The Food and Drug Administration says that “no sound scientific studies” supported the medical use of marijuana, reports the New York Times. The finding contradicts a 1999 review by a panel of highly regarded scientists. Susan Bro, an agency spokeswoman, said yesterday’s statement resulted from a past combined review by federal drug enforcement, regulatory and research agencies that concluded “smoked marijuana has no currently accepted or proven medical use in the United States and is not an approved medical treatment.” She said that any enforcement based on this finding would be done by the Drug Enforcement Administration. Eleven states have legalized medicinal use of marijuana, but DEA and the director of national drug control policy, John Walters, have opposed those laws.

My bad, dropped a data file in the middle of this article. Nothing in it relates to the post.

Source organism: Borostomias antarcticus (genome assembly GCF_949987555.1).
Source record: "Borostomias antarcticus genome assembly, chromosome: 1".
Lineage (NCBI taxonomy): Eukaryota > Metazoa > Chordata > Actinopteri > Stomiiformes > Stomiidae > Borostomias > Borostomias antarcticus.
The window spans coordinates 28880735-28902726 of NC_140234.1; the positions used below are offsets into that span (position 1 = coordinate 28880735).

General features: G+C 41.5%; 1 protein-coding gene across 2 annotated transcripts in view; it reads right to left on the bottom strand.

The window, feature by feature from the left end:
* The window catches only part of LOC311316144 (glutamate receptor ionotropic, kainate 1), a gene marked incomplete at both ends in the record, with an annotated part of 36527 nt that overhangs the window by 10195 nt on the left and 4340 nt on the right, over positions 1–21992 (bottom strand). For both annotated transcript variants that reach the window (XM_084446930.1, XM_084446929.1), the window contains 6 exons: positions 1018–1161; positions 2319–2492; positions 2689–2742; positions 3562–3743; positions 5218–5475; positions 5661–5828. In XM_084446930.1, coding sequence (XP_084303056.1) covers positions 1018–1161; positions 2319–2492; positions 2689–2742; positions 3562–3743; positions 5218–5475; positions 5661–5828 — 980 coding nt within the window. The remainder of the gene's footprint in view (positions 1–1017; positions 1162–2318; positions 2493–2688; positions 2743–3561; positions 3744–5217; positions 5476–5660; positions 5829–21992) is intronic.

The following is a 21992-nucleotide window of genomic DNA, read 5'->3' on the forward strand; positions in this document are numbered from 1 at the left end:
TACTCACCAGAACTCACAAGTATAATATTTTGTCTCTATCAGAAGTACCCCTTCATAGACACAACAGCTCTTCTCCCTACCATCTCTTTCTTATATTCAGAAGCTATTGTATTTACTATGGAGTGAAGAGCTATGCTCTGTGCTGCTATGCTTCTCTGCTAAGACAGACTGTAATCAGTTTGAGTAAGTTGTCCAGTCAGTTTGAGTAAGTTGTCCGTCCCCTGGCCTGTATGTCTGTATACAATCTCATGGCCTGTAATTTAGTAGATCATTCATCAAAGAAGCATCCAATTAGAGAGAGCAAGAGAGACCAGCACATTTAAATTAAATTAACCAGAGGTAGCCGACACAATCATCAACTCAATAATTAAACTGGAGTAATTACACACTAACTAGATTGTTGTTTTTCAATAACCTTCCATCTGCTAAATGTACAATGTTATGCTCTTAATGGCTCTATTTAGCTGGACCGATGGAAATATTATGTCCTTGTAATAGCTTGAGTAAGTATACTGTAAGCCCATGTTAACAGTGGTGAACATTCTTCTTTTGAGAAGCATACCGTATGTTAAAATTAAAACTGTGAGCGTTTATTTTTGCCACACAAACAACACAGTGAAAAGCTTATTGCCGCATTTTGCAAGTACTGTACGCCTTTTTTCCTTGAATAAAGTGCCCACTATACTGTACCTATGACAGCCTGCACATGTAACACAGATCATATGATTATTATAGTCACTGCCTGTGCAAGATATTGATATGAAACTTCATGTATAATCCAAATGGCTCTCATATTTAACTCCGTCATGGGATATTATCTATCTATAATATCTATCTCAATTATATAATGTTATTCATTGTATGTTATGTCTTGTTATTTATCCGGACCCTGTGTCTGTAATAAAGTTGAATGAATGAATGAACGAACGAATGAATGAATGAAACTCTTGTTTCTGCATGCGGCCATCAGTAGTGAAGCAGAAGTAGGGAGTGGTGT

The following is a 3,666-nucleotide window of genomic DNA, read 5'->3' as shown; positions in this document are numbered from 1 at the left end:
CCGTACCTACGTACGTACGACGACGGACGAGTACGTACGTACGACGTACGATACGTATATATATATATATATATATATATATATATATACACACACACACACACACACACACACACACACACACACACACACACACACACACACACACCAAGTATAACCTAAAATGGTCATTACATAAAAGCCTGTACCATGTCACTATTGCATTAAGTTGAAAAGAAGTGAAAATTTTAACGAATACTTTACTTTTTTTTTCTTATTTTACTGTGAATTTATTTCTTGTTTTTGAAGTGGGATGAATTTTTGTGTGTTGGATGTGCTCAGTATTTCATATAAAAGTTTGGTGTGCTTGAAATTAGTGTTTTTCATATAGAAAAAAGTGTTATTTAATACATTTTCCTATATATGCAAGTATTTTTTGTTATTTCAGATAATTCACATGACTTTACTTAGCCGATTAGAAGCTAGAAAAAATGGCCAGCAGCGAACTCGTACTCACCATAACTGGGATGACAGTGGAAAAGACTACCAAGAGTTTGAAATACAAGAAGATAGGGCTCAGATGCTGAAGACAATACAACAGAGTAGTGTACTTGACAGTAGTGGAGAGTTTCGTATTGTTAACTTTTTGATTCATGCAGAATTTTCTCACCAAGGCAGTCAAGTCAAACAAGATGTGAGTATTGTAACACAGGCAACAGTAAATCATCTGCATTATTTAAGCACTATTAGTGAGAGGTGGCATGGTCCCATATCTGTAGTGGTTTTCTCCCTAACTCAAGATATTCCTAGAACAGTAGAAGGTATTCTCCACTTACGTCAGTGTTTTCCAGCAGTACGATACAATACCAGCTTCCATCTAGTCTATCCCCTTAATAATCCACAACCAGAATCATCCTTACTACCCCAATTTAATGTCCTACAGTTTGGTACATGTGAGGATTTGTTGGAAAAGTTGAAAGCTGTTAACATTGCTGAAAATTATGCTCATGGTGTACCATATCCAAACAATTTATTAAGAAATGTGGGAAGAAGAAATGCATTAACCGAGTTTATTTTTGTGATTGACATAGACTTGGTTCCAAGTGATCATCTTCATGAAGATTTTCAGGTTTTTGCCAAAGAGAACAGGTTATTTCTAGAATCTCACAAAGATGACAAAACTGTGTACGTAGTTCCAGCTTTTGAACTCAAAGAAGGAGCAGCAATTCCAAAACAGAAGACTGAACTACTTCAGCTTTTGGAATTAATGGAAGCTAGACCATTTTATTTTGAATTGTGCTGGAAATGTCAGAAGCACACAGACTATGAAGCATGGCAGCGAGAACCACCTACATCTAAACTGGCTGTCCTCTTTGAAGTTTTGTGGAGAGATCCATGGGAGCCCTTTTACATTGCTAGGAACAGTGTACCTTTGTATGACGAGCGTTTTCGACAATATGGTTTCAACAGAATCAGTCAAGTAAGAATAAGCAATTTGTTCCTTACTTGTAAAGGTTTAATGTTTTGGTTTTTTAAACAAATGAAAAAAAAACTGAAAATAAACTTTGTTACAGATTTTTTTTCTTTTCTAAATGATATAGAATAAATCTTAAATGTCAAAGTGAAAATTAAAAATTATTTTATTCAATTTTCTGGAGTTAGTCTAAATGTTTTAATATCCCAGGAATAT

A Supreme Court decision last year allowed the federal government to arrest anyone using marijuana, even for medical purposes and even in states that have legalized its use. Tom Riley, a spokesman for Walters, said the FDA statement would put to rest “the bizarre public discussion” that has led to some legalization of medical marijuana. A 1999 review by the Institute of Medicine, a part of the National Academy of Sciences, found marijuana to be “moderately well suited for particular conditions, such as chemotherapy-induced nausea and vomiting and AIDS wasting.”